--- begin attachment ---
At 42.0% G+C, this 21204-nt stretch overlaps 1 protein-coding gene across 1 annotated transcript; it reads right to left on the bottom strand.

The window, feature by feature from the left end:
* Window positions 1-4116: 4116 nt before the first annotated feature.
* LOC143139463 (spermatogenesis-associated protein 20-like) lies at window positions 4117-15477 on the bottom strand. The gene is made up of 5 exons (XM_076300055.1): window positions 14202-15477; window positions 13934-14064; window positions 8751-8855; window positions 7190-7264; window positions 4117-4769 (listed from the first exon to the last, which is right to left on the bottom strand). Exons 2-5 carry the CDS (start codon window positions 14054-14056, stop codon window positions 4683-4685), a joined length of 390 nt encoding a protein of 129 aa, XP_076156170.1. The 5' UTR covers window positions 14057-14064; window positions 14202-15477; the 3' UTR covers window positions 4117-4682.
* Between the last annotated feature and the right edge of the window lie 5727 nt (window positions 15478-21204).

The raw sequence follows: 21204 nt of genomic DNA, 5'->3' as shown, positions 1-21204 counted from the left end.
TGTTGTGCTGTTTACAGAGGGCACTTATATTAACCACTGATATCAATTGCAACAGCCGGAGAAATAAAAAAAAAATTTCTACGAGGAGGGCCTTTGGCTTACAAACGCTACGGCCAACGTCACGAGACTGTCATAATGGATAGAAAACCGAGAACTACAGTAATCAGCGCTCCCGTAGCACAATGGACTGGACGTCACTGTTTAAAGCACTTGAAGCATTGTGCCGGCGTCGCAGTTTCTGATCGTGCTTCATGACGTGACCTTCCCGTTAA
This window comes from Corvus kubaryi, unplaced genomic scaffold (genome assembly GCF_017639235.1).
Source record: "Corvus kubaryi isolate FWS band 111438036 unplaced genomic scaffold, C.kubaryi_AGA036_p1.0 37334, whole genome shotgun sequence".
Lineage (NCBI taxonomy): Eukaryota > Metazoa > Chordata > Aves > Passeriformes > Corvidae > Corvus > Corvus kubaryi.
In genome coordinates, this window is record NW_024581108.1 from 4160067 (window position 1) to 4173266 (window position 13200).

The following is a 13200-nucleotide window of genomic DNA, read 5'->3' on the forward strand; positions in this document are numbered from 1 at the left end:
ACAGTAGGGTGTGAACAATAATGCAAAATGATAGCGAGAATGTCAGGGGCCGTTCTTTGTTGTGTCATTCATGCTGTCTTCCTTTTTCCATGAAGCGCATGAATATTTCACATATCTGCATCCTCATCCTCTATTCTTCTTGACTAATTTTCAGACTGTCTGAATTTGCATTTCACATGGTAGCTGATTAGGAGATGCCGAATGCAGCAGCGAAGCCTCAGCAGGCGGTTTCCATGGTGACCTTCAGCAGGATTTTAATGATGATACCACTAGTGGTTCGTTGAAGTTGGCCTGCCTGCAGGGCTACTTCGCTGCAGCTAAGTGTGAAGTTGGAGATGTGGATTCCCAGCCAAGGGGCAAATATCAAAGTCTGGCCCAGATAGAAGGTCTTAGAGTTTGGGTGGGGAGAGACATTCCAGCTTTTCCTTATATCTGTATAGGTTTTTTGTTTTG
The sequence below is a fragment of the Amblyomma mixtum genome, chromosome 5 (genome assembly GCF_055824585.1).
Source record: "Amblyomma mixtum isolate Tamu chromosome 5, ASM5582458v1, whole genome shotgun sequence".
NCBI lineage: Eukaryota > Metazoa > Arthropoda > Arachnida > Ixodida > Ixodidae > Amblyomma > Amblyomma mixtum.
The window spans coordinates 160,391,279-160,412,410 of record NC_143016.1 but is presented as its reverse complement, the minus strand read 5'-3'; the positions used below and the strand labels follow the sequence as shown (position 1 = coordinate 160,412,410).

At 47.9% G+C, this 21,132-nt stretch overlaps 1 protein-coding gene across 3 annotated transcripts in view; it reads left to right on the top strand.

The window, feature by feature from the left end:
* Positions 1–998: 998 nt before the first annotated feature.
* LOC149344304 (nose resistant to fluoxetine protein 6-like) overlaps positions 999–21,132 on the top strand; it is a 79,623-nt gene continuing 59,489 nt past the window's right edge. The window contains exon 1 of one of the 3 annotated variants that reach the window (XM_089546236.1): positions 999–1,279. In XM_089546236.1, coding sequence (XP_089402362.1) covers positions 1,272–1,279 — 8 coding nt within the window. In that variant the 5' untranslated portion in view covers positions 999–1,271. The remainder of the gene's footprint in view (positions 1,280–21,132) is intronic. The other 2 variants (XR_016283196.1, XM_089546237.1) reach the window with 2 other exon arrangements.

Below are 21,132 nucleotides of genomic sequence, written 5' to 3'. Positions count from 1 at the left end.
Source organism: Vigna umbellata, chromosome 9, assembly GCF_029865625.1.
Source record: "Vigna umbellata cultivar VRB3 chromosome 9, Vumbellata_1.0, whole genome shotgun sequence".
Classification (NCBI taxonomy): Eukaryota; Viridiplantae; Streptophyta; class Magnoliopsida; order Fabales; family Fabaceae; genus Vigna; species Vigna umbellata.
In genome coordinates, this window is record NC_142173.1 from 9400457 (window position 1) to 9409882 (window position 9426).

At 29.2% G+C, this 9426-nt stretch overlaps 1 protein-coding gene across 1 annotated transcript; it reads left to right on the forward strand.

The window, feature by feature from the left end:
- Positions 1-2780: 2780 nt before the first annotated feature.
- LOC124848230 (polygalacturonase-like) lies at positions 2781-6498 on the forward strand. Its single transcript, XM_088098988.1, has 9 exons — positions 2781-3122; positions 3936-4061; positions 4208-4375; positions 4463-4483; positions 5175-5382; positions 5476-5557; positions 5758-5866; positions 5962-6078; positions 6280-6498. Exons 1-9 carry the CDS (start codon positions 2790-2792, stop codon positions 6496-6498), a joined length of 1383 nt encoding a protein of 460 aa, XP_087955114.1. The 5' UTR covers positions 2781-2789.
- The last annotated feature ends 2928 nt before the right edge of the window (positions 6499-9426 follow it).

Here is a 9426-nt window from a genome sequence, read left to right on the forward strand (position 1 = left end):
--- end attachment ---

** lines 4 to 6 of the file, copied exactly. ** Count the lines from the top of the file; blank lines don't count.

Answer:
* LOC143139463 (spermatogenesis-associated protein 20-like) lies at window positions 4117-15477 on the bottom strand. The gene is made up of 5 exons (XM_076300055.1): window positions 14202-15477; window positions 13934-14064; window positions 8751-8855; window positions 7190-7264; window positions 4117-4769 (listed from the first exon to the last, which is right to left on the bottom strand). Exons 2-5 carry the CDS (start codon window positions 14054-14056, stop codon window positions 4683-4685), a joined length of 390 nt encoding a protein of 129 aa, XP_076156170.1. The 5' UTR covers window positions 14057-14064; window positions 14202-15477; the 3' UTR covers window positions 4117-4682.
* Between the last annotated feature and the right edge of the window lie 5727 nt (window positions 15478-21204).

The raw sequence follows: 21204 nt of genomic DNA, 5'->3' as shown, positions 1-21204 counted from the left end.